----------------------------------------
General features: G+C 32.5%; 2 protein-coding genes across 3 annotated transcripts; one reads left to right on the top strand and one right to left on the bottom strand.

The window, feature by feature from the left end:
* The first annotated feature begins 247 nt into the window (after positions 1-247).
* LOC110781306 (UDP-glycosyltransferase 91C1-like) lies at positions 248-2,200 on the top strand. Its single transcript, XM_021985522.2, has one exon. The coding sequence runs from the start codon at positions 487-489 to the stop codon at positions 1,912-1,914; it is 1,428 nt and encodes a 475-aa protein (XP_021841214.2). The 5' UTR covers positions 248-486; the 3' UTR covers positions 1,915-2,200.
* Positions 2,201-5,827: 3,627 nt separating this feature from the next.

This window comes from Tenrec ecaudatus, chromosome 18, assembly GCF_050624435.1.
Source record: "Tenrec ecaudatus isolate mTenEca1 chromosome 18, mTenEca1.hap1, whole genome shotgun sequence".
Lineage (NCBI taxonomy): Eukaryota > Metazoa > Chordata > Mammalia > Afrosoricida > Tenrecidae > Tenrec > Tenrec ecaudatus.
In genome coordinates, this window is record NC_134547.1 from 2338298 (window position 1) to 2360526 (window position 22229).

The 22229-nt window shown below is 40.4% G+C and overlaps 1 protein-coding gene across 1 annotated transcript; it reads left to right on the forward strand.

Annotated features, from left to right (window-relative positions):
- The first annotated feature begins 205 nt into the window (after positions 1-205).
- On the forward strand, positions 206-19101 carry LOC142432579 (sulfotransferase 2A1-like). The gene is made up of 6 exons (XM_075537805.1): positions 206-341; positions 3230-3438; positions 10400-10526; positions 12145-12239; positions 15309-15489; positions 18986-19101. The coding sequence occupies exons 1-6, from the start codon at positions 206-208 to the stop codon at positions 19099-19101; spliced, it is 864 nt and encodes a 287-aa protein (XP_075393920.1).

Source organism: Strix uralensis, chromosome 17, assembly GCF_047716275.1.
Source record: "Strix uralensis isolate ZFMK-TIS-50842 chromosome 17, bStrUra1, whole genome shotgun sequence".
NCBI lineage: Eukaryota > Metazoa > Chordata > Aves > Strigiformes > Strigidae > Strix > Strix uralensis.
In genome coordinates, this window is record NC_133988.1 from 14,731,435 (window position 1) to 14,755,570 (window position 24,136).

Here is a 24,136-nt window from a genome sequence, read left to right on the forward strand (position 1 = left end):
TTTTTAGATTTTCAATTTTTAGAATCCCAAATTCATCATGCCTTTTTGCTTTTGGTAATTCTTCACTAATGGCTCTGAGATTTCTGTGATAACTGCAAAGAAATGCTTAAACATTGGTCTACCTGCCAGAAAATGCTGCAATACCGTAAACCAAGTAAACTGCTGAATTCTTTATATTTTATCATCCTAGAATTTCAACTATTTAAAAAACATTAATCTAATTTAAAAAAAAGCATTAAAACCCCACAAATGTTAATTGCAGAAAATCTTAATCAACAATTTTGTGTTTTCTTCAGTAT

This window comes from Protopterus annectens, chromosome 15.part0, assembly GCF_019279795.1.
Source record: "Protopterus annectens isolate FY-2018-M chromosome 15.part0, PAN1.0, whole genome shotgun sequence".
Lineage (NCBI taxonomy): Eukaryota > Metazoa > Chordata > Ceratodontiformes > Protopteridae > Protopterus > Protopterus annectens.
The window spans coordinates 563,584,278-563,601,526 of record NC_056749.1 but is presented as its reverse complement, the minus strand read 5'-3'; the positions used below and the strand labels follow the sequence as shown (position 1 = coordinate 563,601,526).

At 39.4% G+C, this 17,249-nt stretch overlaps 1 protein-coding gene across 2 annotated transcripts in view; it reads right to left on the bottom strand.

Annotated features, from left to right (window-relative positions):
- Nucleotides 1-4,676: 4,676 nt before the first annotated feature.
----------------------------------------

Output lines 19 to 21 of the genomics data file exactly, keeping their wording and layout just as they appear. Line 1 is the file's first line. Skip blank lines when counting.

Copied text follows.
TTTTTAGATTTTCAATTTTTAGAATCCCAAATTCATCATGCCTTTTTGCTTTTGGTAATTCTTCACTAATGGCTCTGAGATTTCTGTGATAACTGCAAAGAAATGCTTAAACATTGGTCTACCTGCCAGAAAATGCTGCAATACCGTAAACCAAGTAAACTGCTGAATTCTTTATATTTTATCATCCTAGAATTTCAACTATTTAAAAAACATTAATCTAATTTAAAAAAAAGCATTAAAACCCCACAAATGTTAATTGCAGAAAATCTTAATCAACAATTTTGTGTTTTCTTCAGTAT

This window comes from Protopterus annectens, chromosome 15.part0, assembly GCF_019279795.1.
Source record: "Protopterus annectens isolate FY-2018-M chromosome 15.part0, PAN1.0, whole genome shotgun sequence".